body is our first example of what in mechanics is called a free-body diagram. A free-body diagram is a simplified model of any system or object drawn with the significant forces acting on the object. The complexity and detail of the free-body diagram depends on the purpose of the analysis. In spection of Figure 2.6 should make it qualitatively obvious that the addition of the two vertical forces illustrated would cancel each other out, keeping the person essentially motionless in the vertical direction. The Force-Motion principle here correctly predicts no change in motion, since there is no unbalanced force acting on the person. Later on in the text we will use free-body diagrams to actually calculate the effect of forces and torques on the motion of the human body, and we will study the effects of forces acting over time to change the motion of the human body. We will also come to see later that this principle is based on Newton's three laws of motion. The application of the Force-Motion principle in qualitative analysis will be explored throughout the text.
An important thing to notice in this principle is the sequence of events. Forces must act first, before changes in motion can occur. Detailed study of kinematics will illustrate when the motion occurred relative to the acceleration and force causing it. Suppose a person is running on a sidewalk and a small child darts directly in the runner's path to grab a bouncing ball. In order to avoid the child, the runner must change the state of motion. The Force-Motion principle tells the kinesiology professional that the runner's sideward movement (a change in direction and speed) had to be created by large forces applied by the leg to the ground. The force applied by the leg comes first and the sideward motion to avoid the collision was the result.
Substantial changes in motion do not instantly occur but are created over time, which leads us to the next principle of Force-Time. It is not only the amount of force that can increase the motion of an object; the amount of time over which force can be applied also affects the resulting motion. A person using a longer approach in bowling has more time to apply forces to increase ball speed. Increasing the time to apply force is also an important technique in slowing down objects (catching) and landing safely. The impulse-momentum relationship, the original language of Newton's second law, is the mathematical explanation of this important principle.
Another important principle to understand in the modification of motion is Inertia. Inertia can be defined as the property of all objects to resist changes in their state of motion. Newton's first law of motion outlines the principle of inertia. The Newtonian view of inertia as a fundamental property of motion was a major conceptual leap, rejecting the old Aristotelian view that constant application of force was required for motion. The linear and angular measures of inertia are mass (m) and moment of inertia (I). We will see that inertia can be viewed as a resistance to motion in the traditional sense, but this property can also be used to an advantage when modifying motion or transferring energy from one body segment to another.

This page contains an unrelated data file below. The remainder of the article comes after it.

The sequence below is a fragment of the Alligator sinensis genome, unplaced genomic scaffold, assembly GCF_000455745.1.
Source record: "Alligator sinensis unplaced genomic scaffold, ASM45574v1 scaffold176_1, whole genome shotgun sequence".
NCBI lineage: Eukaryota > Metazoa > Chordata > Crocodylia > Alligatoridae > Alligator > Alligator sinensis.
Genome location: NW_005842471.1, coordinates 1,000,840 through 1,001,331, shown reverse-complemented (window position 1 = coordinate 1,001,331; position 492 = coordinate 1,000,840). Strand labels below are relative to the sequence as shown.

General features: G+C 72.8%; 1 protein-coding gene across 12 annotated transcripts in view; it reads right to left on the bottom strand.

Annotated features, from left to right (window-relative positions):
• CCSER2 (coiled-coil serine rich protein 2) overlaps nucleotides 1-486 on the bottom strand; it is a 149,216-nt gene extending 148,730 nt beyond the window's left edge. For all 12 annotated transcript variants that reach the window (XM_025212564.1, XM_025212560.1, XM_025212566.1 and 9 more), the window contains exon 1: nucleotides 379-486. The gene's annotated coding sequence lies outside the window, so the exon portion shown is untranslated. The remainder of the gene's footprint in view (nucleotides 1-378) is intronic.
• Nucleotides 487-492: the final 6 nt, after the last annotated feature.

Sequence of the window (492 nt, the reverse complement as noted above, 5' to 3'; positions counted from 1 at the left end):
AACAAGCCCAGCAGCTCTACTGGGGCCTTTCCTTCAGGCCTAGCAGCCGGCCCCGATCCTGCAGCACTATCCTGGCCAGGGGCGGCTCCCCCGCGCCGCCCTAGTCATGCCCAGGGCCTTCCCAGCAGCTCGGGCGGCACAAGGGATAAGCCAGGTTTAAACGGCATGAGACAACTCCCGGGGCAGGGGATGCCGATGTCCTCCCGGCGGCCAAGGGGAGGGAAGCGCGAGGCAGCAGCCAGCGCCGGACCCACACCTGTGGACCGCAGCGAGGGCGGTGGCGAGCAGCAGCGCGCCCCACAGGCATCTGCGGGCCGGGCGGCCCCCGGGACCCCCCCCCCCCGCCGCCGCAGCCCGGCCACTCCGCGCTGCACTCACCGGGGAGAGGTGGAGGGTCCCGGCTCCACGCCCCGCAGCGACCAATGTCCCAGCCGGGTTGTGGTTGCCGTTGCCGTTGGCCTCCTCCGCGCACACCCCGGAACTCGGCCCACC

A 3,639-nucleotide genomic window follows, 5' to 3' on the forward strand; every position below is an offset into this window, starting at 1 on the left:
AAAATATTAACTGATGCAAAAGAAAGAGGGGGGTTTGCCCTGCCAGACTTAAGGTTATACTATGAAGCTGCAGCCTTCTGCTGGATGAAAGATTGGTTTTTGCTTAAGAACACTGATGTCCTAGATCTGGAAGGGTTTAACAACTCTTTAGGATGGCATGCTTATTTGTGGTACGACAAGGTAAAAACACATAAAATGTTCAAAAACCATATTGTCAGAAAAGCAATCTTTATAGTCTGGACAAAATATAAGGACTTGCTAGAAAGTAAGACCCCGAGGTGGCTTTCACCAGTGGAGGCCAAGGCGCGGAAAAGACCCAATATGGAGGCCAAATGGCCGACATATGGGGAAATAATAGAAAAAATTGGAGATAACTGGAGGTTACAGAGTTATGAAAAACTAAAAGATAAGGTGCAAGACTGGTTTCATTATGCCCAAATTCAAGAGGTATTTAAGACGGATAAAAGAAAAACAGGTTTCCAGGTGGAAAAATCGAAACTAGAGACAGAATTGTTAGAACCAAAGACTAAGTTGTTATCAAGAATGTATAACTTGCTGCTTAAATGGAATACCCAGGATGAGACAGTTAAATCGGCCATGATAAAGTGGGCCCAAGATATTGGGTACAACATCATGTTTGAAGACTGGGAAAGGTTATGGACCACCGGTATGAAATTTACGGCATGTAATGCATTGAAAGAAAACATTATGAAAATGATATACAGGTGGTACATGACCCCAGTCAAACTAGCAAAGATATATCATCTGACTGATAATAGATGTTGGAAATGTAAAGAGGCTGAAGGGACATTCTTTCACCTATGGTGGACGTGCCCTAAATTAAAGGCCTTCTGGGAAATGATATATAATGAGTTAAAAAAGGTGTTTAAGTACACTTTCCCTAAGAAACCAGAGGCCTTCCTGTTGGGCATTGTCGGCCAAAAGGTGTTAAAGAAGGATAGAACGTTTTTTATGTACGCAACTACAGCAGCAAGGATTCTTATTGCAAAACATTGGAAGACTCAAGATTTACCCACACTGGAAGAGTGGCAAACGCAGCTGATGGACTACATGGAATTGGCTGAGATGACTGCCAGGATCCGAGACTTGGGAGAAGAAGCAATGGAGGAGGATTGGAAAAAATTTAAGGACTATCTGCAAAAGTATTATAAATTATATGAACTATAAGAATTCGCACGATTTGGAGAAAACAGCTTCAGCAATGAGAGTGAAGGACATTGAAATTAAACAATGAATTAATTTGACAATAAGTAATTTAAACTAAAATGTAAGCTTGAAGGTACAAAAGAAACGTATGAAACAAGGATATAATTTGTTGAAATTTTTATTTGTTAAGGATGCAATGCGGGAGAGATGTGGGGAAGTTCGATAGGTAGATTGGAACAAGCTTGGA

The next principle involves the Range of Motion the body uses in movement. Range of Motion is the overall motion used in a movement and can be specified by linear or angular motion of the body segments. The purpose of some movements might require that some body segments limit range of motion, while others requiring maximum speed or force might require larger ranges of motion. Increasing the range of motion in a movement can be an effective way to increase speed or to gradually slow down from a high speed. A baseball pitcher taking a longer stride (Figure 2.7) is increasing the range of motion of the weight shift. Since moving through a range of motion takes time, this principle is related to the force-time principle.
The next biomechanical principle is Balance. Balance is a person's ability to control their body position relative to some base of support. Stability and mobility of body postures are inversely related, and
several biomechanical factors are involved in manipulating a person's stability and mobility. A handstand is a difficult gymnastic skill not only because of the muscular strength required, but also because of the small base of support in the anterior and posterior directions. Athletes in the starting blocks for sprints choose body postures with less stability in favor of increased mobility in the direction of the race.